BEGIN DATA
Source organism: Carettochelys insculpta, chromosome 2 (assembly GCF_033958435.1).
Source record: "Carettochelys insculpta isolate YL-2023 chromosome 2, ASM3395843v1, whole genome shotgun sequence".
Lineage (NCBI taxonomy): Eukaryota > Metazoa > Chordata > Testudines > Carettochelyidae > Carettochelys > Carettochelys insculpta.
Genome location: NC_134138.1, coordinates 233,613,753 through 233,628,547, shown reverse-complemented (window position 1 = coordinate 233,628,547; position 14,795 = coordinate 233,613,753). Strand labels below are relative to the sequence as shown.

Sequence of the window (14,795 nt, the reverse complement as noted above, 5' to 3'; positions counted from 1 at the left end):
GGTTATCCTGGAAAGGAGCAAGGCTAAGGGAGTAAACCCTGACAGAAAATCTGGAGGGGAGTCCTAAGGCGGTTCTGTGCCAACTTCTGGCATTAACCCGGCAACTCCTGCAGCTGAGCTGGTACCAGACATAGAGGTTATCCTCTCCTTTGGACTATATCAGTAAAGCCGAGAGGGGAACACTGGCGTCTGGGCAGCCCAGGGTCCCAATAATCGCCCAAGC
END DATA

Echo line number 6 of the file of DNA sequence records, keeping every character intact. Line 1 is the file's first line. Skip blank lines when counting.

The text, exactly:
GGTTATCCTGGAAAGGAGCAAGGCTAAGGGAGTAAACCCTGACAGAAAATCTGGAGGGGAGTCCTAAGGCGGTTCTGTGCCAACTTCTGGCATTAACCCGGCAACTCCTGCAGCTGAGCTGGTACCAGACATAGAGGTTATCCTCTCCTTTGGACTATATCAGTAAAGCCGAGAGGGGAACACTGGCGTCTGGGCAGCCCAGGGTCCCAATAATCGCCCAAGC